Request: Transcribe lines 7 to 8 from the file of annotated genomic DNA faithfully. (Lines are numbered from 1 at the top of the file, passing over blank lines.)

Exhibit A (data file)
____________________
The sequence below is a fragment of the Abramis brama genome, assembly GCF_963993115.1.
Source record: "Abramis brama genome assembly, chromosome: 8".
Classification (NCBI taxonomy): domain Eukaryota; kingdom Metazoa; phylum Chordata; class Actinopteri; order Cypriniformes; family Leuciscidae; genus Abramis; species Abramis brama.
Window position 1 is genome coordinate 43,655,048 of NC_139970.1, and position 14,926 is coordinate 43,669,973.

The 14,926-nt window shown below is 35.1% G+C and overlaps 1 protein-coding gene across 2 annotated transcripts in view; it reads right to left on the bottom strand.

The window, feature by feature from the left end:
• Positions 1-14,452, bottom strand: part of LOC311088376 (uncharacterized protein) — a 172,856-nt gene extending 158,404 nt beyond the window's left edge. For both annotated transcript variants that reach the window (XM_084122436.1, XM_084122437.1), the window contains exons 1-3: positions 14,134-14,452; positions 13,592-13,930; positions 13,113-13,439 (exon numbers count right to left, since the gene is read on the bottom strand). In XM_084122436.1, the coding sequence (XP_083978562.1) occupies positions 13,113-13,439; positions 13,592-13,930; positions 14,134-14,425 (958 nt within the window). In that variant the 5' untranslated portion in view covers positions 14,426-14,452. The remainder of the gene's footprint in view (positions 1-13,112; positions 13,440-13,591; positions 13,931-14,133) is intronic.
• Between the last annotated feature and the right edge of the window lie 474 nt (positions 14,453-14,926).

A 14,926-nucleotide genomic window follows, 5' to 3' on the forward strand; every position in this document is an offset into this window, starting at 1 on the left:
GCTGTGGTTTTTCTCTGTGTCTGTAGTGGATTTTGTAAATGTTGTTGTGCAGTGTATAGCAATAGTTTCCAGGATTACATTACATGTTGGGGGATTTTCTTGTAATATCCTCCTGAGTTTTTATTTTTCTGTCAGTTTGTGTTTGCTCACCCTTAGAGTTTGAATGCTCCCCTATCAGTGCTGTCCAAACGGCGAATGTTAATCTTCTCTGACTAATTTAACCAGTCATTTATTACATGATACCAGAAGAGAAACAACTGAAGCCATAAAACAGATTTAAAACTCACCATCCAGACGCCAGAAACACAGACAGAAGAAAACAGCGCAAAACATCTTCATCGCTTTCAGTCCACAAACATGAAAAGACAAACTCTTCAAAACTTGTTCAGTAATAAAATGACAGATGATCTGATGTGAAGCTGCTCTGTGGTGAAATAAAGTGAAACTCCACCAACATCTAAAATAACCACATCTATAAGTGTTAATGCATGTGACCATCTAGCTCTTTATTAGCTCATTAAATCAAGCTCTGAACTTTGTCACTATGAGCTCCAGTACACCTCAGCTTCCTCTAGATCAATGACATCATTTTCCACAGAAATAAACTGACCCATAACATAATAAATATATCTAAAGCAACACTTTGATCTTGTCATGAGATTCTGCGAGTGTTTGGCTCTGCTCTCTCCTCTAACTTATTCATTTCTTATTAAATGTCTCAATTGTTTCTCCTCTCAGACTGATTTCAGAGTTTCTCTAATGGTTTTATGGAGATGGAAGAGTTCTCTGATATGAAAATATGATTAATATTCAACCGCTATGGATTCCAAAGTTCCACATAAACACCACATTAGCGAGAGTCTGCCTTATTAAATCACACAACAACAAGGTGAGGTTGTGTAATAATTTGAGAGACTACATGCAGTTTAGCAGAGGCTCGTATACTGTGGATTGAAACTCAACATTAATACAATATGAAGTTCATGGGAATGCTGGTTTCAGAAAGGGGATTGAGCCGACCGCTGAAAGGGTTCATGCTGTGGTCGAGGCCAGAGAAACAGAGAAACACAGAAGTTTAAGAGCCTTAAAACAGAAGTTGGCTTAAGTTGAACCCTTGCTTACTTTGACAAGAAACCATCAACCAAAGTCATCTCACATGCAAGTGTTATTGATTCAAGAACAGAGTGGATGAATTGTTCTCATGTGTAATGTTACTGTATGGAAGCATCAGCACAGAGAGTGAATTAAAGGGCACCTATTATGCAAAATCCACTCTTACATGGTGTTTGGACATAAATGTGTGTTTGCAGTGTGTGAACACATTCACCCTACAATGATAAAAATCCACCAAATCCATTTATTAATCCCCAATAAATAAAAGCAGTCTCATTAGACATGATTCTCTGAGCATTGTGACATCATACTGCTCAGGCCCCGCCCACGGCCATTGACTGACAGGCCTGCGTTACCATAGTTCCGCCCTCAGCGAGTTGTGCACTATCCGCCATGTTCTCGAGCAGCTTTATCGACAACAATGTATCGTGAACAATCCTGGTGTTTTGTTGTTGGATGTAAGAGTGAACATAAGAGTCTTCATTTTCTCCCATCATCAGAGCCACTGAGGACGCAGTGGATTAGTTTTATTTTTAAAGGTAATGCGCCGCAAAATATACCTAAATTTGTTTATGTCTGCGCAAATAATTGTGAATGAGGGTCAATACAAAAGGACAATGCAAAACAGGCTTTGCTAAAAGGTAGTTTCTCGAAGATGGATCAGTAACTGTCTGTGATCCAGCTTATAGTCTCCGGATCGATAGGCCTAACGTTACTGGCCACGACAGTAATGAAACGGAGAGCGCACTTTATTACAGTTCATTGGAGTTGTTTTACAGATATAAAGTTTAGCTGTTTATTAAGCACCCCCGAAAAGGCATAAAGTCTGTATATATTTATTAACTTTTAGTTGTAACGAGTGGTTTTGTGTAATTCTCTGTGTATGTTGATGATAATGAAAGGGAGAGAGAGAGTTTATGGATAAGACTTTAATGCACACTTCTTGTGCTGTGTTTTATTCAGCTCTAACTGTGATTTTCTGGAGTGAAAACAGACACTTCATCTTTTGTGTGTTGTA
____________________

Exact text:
• Positions 1-14,452, bottom strand: part of LOC311088376 (uncharacterized protein) — a 172,856-nt gene extending 158,404 nt beyond the window's left edge. For both annotated transcript variants that reach the window (XM_084122436.1, XM_084122437.1), the window contains exons 1-3: positions 14,134-14,452; positions 13,592-13,930; positions 13,113-13,439 (exon numbers count right to left, since the gene is read on the bottom strand). In XM_084122436.1, the coding sequence (XP_083978562.1) occupies positions 13,113-13,439; positions 13,592-13,930; positions 14,134-14,425 (958 nt within the window). In that variant the 5' untranslated portion in view covers positions 14,426-14,452. The remainder of the gene's footprint in view (positions 1-13,112; positions 13,440-13,591; positions 13,931-14,133) is intronic.
• Between the last annotated feature and the right edge of the window lie 474 nt (positions 14,453-14,926).